Satellite loop imagery indicates Nicole’s presentation has improved over the past few hours, with the LLC becoming positioned closer to the convective cloud cover.  Nicole has been under some pretty moderate northerly winds shear, but looking at the improved structure may indicate shear could be in the process of diminishing somewhat.  The latest wind shear product from CIMSS indicated northerly shear on the order of around 20-30 knots.  This flow and shear was indicated on the 12Z run of the GFS.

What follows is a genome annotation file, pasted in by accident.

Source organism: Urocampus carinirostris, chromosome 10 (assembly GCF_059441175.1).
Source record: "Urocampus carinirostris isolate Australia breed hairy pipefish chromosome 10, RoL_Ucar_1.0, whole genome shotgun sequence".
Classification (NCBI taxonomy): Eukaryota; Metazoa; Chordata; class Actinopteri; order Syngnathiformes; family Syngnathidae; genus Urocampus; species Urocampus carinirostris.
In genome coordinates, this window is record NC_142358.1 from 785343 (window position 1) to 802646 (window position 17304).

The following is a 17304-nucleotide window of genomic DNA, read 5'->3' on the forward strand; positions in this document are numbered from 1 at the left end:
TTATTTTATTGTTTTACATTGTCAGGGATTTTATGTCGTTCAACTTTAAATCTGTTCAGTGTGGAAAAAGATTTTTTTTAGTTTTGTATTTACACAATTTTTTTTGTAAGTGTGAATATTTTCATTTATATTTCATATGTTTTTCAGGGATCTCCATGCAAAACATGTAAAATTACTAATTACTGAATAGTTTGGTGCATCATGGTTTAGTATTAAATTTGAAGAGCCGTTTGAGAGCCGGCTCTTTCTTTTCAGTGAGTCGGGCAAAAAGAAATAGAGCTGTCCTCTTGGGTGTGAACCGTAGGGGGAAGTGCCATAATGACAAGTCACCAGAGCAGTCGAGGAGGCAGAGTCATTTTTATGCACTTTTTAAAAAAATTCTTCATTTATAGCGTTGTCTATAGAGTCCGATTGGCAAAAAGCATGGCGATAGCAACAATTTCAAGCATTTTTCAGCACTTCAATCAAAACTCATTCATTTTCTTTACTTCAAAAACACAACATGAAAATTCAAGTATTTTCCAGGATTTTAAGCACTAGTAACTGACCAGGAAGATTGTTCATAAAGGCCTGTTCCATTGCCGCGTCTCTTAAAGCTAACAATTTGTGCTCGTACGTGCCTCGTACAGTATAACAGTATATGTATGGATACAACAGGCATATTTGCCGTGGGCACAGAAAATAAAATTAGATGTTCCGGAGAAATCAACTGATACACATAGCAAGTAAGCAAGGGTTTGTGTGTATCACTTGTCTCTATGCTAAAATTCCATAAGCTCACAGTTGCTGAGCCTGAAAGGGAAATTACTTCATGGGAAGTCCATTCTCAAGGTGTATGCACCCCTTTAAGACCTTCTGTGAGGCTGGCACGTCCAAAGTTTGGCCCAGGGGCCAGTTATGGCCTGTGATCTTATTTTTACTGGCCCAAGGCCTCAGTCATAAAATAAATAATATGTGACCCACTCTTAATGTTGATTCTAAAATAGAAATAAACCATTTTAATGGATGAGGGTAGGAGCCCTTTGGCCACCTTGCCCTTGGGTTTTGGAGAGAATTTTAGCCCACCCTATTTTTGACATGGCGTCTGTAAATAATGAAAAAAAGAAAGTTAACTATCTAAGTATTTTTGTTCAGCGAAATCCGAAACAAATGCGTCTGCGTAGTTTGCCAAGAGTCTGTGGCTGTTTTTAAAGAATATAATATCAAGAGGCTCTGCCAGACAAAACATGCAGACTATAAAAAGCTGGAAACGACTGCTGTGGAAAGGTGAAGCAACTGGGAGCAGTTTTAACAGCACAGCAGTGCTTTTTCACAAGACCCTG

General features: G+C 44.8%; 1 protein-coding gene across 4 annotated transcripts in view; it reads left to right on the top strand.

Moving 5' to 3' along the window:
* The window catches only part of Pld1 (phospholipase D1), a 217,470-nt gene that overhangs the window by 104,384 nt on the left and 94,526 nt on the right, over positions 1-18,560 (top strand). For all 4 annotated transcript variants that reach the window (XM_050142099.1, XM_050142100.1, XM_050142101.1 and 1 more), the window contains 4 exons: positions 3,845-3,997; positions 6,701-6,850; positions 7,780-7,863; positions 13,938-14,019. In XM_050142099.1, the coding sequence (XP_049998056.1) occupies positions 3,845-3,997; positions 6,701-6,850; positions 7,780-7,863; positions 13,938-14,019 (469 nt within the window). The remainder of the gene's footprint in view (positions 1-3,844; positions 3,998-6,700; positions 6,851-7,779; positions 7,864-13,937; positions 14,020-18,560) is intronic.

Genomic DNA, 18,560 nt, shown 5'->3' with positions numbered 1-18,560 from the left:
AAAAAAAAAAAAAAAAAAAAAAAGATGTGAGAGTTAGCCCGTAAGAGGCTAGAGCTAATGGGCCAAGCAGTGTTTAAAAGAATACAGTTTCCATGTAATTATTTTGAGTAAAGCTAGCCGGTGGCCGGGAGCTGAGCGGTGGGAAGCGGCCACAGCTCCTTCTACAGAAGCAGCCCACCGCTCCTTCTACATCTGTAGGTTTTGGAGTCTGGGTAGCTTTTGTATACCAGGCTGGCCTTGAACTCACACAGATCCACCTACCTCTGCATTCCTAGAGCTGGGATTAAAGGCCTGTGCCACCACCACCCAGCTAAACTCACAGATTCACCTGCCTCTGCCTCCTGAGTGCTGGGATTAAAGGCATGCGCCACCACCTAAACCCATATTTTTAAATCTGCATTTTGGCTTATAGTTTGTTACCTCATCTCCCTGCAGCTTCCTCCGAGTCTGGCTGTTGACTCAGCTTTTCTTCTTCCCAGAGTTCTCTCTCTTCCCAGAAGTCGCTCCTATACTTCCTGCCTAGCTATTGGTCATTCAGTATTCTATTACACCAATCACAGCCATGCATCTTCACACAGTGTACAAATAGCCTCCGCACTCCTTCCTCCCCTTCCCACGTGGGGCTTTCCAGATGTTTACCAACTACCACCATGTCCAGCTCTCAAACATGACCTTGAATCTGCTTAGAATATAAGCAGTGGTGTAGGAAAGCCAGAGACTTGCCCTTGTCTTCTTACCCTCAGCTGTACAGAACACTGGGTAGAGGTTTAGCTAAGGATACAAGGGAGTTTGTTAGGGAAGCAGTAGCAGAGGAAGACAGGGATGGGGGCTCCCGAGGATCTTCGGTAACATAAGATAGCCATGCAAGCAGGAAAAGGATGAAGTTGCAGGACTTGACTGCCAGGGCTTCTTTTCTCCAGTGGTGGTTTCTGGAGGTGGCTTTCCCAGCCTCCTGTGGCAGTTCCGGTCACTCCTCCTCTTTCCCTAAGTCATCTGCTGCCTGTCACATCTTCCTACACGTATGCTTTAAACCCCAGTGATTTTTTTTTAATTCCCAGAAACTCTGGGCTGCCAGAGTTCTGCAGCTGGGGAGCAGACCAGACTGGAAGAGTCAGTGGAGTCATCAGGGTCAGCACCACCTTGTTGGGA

NICOLE FLOATER SATELLITE LOOP IMAGERY FROM RAMSDIS
tropical_ge_4km_ir4_floater_2

tropical_met_4km_visir2_floater

Based on analysis of forecast steering maps, and dynamic model track guidance, Nicole should begin to track on an average, slow northerly motion by Monday, and continue this general motion through to Wed., then turning more to the NNE.  This motion would bring the western side of the storm very close to the East side of Bermuda.  At the moment, I have to concur with the NHC forecast track.